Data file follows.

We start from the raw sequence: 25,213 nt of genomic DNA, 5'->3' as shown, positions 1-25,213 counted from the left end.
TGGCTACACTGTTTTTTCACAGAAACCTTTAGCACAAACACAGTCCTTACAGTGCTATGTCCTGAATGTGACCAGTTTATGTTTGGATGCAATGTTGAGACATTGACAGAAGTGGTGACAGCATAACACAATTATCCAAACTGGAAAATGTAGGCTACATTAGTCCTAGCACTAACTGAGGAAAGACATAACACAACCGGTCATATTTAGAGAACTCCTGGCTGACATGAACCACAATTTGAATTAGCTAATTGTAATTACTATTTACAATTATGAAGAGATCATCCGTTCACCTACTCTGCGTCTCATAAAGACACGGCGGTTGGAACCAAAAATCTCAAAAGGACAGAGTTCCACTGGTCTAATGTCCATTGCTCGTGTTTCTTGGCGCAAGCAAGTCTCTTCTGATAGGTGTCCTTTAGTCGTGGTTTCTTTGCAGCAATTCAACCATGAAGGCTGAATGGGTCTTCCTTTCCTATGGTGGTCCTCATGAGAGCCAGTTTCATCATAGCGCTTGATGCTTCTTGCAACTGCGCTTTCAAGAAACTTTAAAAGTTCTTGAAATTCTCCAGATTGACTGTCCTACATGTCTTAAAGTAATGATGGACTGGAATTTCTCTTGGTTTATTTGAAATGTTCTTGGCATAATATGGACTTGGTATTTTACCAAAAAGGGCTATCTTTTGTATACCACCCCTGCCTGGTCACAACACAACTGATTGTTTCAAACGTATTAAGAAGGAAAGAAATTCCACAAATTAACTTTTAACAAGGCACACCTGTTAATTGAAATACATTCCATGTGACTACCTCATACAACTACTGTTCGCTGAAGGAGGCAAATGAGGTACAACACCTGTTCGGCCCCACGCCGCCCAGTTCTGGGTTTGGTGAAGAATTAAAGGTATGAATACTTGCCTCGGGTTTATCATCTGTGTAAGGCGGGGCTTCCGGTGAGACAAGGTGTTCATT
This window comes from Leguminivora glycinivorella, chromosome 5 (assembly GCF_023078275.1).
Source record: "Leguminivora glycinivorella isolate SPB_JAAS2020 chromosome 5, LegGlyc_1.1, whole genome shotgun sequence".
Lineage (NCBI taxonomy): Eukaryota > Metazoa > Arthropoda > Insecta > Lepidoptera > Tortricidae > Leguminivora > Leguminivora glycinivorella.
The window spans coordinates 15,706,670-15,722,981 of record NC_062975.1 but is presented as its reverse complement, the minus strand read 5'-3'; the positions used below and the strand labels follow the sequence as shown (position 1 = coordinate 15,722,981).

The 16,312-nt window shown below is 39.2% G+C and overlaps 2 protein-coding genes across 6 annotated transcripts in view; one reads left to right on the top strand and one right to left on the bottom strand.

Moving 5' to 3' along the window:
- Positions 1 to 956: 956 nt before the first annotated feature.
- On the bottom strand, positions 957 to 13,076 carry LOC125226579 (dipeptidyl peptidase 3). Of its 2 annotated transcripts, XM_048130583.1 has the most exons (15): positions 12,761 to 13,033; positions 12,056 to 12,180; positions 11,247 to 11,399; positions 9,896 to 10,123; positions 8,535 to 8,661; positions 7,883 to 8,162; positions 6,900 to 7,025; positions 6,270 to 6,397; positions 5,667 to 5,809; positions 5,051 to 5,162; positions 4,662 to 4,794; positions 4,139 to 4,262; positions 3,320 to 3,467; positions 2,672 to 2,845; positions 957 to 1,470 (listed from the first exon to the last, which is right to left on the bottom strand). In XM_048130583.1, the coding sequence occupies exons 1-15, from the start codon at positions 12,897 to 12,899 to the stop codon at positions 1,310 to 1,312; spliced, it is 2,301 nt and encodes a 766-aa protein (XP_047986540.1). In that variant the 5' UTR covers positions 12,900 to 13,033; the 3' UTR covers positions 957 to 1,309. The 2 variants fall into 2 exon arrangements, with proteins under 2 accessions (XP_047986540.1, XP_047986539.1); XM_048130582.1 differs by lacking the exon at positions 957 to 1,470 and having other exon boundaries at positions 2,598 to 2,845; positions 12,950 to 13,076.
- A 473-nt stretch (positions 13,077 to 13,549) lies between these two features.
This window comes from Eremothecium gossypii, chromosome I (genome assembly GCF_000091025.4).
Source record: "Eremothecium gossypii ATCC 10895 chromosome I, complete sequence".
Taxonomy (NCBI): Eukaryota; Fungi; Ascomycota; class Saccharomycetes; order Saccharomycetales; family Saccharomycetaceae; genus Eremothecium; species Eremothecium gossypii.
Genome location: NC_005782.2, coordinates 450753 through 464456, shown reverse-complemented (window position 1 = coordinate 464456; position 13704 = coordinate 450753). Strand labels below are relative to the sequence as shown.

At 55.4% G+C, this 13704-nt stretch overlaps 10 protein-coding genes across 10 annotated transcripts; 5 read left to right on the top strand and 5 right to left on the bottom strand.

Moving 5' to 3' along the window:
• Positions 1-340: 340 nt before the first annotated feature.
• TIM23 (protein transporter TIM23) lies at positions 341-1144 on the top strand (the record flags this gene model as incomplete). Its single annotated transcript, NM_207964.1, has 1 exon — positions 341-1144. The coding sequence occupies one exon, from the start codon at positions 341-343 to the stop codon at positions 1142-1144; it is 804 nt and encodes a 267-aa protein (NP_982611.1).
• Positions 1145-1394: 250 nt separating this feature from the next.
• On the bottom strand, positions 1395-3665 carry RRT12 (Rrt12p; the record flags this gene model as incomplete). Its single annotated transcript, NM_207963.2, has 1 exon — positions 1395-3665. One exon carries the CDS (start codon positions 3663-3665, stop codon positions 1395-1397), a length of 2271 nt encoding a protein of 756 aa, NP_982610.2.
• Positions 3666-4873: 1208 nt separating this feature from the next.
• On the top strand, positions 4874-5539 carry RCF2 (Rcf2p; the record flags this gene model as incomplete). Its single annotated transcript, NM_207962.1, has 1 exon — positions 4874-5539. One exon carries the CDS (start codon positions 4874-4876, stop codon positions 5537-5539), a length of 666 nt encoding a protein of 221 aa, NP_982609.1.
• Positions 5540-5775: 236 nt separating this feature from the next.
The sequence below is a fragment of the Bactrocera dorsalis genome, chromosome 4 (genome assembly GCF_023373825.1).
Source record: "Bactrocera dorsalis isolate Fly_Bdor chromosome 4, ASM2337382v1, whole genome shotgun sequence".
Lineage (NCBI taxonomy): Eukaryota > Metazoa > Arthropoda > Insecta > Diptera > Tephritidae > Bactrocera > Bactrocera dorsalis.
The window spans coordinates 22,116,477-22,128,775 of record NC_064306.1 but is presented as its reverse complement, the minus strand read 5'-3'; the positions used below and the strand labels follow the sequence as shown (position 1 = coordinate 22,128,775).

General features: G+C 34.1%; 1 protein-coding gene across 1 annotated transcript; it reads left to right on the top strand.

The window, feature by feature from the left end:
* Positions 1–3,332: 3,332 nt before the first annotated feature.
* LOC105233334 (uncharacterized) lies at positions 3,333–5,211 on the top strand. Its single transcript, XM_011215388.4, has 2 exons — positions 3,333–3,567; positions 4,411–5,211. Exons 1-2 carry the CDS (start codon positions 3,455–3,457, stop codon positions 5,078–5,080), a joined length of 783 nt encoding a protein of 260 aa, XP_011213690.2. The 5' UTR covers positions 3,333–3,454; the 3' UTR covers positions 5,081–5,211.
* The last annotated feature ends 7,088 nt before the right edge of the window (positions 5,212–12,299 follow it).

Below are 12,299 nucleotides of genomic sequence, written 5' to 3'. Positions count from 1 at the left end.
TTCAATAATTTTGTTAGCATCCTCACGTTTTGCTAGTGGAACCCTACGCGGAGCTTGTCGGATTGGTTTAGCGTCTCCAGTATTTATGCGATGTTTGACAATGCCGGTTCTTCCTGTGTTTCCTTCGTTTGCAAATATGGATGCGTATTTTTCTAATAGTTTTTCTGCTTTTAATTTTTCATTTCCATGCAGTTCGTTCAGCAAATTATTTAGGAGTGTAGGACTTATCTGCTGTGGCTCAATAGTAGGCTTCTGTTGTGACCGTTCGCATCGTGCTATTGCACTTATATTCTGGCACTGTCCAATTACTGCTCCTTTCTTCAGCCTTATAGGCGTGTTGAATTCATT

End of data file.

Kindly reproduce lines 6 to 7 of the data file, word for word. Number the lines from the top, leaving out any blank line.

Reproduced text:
The window spans coordinates 15,706,670-15,722,981 of record NC_062975.1 but is presented as its reverse complement, the minus strand read 5'-3'; the positions used below and the strand labels follow the sequence as shown (position 1 = coordinate 15,722,981).

The 16,312-nt window shown below is 39.2% G+C and overlaps 2 protein-coding genes across 6 annotated transcripts in view; one reads left to right on the top strand and one right to left on the bottom strand.